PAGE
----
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Sit at dinner with global CEOs and sooner or later the discussion will turn to innovation, and with it, the moment of truth. It’s a time when humbug innovators (masters at deceptive conversation) often sound like real innovators, touting innovation as core to their company’s success. But innovative CEOs, leading profitable, innovative companies, are not humbugs.
Truth be told, CEOs who lead the most innovative companies in the world spend twice as much time—about four months a year—doing innovation work themselves as CEOs at the helm of far less innovative companies do. No wonder Steve Jobs guided Apple (AAPL) to phenomenal success during his second time around—after he had devoted at least 15 years living the innovative life: asking provocative questions, making observations, talking to diverse people, experimenting to find the right product and, ultimately, connecting the unconnected (resulting in iMac, iTunes, iPod, iPhone, iPad). Other innovative CEOs do exactly the same.
The bottom line is leaders (from the top of an organization to the bottom) who put in personal legwork to find and forge innovative new ideas are far more likely to lead organizations or teams that do the same. Our data (collected with Jeff Dyer and Clayton Christensen) based on more than 6,000 survey assessments of C-suite leaders to frontline supervisors, show you can’t have one without the other. There are no shortcuts to building an innovation premium, a belief by others—especially investors—that a company, team, or individual is doing things today that will deliver new products, services, and businesses tomorrow.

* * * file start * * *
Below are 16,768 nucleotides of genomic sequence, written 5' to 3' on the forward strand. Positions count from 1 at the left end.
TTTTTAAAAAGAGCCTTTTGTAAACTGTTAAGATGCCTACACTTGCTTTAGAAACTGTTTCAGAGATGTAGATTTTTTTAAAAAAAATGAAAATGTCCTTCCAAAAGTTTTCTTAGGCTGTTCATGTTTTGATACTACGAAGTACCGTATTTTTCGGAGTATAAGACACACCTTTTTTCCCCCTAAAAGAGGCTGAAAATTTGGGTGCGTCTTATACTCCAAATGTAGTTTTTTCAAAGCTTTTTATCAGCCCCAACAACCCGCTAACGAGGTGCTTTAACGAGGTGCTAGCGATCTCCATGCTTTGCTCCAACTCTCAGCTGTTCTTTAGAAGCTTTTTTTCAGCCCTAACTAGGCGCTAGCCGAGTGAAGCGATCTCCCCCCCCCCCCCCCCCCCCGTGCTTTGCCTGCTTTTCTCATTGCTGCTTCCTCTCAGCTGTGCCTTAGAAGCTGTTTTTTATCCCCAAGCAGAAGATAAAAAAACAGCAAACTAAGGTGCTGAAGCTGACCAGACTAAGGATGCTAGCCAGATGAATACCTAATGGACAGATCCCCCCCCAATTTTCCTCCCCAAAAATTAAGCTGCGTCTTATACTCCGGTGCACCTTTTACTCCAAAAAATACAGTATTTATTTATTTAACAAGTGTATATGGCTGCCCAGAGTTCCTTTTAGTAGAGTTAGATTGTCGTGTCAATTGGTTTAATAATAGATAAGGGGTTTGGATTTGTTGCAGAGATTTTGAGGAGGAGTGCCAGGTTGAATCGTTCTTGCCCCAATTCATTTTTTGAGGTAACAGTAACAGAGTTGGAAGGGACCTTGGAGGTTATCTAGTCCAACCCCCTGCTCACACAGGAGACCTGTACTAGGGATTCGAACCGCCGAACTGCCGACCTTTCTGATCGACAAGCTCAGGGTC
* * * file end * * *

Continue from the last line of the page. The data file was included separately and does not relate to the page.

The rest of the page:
This is being put to the test right now at one of the world’s most innovative companies, Apple, where Tim Cook has made it clear he’s far less involved on the creative side of the company than Steve Jobs was. Time will tell whether chief designer Jony Ive and Apple’s innovation engine can run on all cylinders without a highly innovative CEO at the helm. One year out from any CEO transition is far too short of a span to tell. Industry disruptions usually demand at least a five-year gestation period, so in 2016 we will have a better understanding about whether Apple, without Jobs, can defy the downward pull of global stock markets.
When it comes to innovation, are you a humbug leader or an authentic one? If you suspect more humbug in your answer than you might prefer, there is a way out.
First, stop talking—start doing. Pick a problem that matters to you. Start asking better questions about it. Make surprising observations, network with others for new ideas, and rapidly prototype options to make it work. You’ll be surprised at how the most vexing problems can get solved by individual innovative action. Ultimately, your company’s future rests upon leaders’ persistent personal actions that bridge the great innovation gap.